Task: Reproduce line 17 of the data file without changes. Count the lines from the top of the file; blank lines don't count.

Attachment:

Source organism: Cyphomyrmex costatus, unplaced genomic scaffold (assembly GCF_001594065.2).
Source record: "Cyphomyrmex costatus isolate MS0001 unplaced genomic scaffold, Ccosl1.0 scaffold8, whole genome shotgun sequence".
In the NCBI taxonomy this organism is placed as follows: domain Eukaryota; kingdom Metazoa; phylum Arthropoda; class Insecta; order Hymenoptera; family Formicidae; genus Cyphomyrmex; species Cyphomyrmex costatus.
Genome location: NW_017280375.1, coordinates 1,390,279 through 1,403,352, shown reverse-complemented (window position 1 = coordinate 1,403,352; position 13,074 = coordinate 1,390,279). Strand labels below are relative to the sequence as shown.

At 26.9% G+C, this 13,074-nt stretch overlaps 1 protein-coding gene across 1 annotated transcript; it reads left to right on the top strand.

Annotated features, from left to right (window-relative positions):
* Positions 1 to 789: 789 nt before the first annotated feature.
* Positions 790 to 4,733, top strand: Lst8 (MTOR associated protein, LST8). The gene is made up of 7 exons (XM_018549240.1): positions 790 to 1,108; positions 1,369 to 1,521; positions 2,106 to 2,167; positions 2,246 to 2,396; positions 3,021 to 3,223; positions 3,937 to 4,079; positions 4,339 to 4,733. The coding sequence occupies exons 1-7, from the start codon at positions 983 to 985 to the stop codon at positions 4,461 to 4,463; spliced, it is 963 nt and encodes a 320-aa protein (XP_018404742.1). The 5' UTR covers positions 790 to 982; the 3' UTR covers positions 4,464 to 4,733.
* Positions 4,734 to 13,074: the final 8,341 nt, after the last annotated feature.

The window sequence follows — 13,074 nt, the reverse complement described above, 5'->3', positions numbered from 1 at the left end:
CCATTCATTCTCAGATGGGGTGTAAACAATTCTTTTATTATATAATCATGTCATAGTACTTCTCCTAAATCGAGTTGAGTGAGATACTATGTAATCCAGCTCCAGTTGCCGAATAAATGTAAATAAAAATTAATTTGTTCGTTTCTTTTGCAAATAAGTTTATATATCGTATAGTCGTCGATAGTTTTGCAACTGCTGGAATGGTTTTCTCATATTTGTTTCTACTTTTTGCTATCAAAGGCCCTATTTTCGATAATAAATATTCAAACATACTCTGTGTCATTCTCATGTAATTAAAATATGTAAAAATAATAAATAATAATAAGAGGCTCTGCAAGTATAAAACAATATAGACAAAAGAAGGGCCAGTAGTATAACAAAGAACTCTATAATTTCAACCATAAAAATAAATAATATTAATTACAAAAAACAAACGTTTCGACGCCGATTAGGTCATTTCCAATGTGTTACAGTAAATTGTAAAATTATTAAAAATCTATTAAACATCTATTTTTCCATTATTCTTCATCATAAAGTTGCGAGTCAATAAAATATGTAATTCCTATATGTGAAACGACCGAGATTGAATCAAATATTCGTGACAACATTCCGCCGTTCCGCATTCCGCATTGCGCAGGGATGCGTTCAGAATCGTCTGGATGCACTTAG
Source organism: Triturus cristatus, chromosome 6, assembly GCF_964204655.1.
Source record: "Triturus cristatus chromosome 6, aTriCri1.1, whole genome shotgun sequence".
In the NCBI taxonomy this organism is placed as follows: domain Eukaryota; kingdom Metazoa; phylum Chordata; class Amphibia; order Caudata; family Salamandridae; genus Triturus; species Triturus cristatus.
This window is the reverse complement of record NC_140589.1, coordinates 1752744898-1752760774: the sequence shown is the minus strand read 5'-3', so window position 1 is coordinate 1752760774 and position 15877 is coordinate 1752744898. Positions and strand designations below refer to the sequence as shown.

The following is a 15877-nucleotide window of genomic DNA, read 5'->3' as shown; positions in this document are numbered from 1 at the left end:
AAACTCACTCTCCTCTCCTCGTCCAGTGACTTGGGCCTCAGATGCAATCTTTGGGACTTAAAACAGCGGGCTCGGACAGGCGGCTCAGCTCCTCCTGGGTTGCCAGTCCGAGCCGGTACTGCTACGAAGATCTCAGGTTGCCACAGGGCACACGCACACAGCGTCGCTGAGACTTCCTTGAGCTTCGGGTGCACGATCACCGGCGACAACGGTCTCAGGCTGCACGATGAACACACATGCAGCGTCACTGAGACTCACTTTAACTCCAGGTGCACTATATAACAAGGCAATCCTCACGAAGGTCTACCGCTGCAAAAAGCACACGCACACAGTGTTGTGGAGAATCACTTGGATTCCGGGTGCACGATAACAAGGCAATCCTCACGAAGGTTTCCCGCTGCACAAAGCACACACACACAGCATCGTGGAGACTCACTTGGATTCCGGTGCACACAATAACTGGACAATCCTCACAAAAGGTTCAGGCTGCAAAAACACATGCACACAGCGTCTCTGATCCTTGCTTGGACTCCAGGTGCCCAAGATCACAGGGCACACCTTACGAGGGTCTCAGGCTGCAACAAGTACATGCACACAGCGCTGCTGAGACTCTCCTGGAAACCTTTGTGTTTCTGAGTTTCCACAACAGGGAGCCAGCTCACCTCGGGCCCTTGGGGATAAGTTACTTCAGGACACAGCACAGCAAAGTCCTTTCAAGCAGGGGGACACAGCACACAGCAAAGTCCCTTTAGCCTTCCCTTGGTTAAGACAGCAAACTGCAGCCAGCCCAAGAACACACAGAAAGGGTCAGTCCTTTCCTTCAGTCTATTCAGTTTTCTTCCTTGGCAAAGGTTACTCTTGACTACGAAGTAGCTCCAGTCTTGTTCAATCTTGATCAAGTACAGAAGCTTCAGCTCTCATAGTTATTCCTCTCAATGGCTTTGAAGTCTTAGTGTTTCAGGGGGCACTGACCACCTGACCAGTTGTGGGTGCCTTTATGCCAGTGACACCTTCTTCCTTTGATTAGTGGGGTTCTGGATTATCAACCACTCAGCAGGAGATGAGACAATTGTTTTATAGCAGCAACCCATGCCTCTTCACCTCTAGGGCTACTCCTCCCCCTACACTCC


AAACTCACTCTCCTCTCCTCGTCCAGTGACTTGGGCCTCAGATGCAATCTTTGGGACTTAAAACAGCGGGCTCGGACAGGCGGCTCAGCTCCTCCTGGGTTGCCAGTCCGAGCCGGTACTGCTACGAAGATCTCAGGTTGCCACAGGGCACACGCACACAGCGTCGCTGAGACTTCCTTGAGCTTCGGGTGCACGATCACCGGCGACAACGGTCTCAGGCTGCACGATGAACACACATGCAGCGTCACTGAGACTCACTTTAACTCCAGGTGCACTATATAACAAGGCAATCCTCACGAAGGTCTACCGCTGCAAAAAGCACACGCACACAGTGTTGTGGAGAATCACTTGGATTCCGGGTGCACGATAACAAGGCAATCCTCACGAAGGTTTCCCGCTGCACAAAGCACACACACACAGCATCGTGGAGACTCACTTGGATTCCGGTGCACACAATAACTGGACAATCCTCACAAAAGGTTCAGGCTGCAAAAACACATGCACACAGCGTCTCTGATCCTTGCTTGGACTCCAGGTGCCCAAGATCACAGGGCACACCTTACGAGGGTCTCAGGCTGCAACAAGTACATGCACACAGCGCTGCTGAGACTCTCCTGGAAACCTTTGTGTTTCTGAGTTTCCACAACAGGGAGCCAGCTCACCTCGGGCCCTTGGGGATAAGTTACTTCAGGACACAGCACAGCAAAGTCCTTTCAAGCAGGGGGACACAGCACACAGCAAAGTCCCTTTAGCCTTCCCTTGGTTAAGACAGCAAACTGCAGCCAGCCCAAGAACACACAGAAAGGGTCAGTCCTTTCCTTCAGTCTATTCAGTTTTCTTCCTTGGCAAAGGTTACTCTTGACTACGAAGTAGCTCCAGTCTTGTTCAATCTTGATCAAGTACAGAAGCTTCAGCTCTCATAGTTATTCCTCTCAATGGCTTTGAAGTCTTAGTGTTTCAGGGGGCACTGACCACCTGACCAGTTGTGGGTGCCTTTATGCCAGTGACACCTTCTTCCTTTGATTAGTGGGGTTCTGGATTATCAACCACTCAGCAGGAGATGAGACAATTGTTTTATAGCAGCAACCCATGCCTCTTCACCTCTAGGGCTACTCCTCCCCCTACACTCC